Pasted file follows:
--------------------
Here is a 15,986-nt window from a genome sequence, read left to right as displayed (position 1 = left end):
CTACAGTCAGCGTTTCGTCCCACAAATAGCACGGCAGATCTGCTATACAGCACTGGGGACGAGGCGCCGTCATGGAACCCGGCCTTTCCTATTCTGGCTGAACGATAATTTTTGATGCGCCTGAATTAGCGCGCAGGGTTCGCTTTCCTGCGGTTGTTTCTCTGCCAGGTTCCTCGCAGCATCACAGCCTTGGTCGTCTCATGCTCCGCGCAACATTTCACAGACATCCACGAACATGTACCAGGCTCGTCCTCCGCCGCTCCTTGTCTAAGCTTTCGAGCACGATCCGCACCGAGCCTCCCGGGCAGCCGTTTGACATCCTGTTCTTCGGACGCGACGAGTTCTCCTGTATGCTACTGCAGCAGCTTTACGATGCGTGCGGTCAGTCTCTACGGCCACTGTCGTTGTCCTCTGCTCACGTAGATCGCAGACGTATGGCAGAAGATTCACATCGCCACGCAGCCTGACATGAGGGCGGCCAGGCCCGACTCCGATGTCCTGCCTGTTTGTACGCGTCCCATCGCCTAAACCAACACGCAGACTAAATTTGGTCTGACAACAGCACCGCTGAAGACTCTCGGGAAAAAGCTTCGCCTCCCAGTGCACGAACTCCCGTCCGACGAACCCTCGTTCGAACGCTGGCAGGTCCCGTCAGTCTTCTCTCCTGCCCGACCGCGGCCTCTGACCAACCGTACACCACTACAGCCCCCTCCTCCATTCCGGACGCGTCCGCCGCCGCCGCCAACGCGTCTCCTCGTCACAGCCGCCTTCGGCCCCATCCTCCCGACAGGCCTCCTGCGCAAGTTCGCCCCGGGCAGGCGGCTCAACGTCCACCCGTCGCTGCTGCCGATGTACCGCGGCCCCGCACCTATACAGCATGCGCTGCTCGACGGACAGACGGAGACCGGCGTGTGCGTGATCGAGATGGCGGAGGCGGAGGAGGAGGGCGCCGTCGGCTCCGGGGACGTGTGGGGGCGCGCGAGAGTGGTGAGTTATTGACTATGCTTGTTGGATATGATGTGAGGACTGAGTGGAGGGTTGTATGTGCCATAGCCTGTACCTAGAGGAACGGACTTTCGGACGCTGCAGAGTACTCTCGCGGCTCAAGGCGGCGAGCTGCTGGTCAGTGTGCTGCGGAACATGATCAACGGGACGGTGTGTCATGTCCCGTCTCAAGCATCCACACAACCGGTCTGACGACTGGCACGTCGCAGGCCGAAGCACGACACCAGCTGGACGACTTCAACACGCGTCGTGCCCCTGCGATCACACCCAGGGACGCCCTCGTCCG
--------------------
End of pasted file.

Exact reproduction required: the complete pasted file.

Here is a 15,986-nt window from a genome sequence, read left to right as displayed (position 1 = left end):
CTACAGTCAGCGTTTCGTCCCACAAATAGCACGGCAGATCTGCTATACAGCACTGGGGACGAGGCGCCGTCATGGAACCCGGCCTTTCCTATTCTGGCTGAACGATAATTTTTGATGCGCCTGAATTAGCGCGCAGGGTTCGCTTTCCTGCGGTTGTTTCTCTGCCAGGTTCCTCGCAGCATCACAGCCTTGGTCGTCTCATGCTCCGCGCAACATTTCACAGACATCCACGAACATGTACCAGGCTCGTCCTCCGCCGCTCCTTGTCTAAGCTTTCGAGCACGATCCGCACCGAGCCTCCCGGGCAGCCGTTTGACATCCTGTTCTTCGGACGCGACGAGTTCTCCTGTATGCTACTGCAGCAGCTTTACGATGCGTGCGGTCAGTCTCTACGGCCACTGTCGTTGTCCTCTGCTCACGTAGATCGCAGACGTATGGCAGAAGATTCACATCGCCACGCAGCCTGACATGAGGGCGGCCAGGCCCGACTCCGATGTCCTGCCTGTTTGTACGCGTCCCATCGCCTAAACCAACACGCAGACTAAATTTGGTCTGACAACAGCACCGCTGAAGACTCTCGGGAAAAAGCTTCGCCTCCCAGTGCACGAACTCCCGTCCGACGAACCCTCGTTCGAACGCTGGCAGGTCCCGTCAGTCTTCTCTCCTGCCCGACCGCGGCCTCTGACCAACCGTACACCACTACAGCCCCCTCCTCCATTCCGGACGCGTCCGCCGCCGCCGCCAACGCGTCTCCTCGTCACAGCCGCCTTCGGCCCCATCCTCCCGACAGGCCTCCTGCGCAAGTTCGCCCCGGGCAGGCGGCTCAACGTCCACCCGTCGCTGCTGCCGATGTACCGCGGCCCCGCACCTATACAGCATGCGCTGCTCGACGGACAGACGGAGACCGGCGTGTGCGTGATCGAGATGGCGGAGGCGGAGGAGGAGGGCGCCGTCGGCTCCGGGGACGTGTGGGGGCGCGCGAGAGTGGTGAGTTATTGACTATGCTTGTTGGATATGATGTGAGGACTGAGTGGAGGGTTGTATGTGCCATAGCCTGTACCTAGAGGAACGGACTTTCGGACGCTGCAGAGTACTCTCGCGGCTCAAGGCGGCGAGCTGCTGGTCAGTGTGCTGCGGAACATGATCAACGGGACGGTGTGTCATGTCCCGTCTCAAGCATCCACACAACCGGTCTGACGACTGGCACGTCGCAGGCCGAAGCACGACACCAGCTGGACGACTTCAACACGCGTCGTGCCCCTGCGATCACACCCAGGGACGCCCTCGTCCG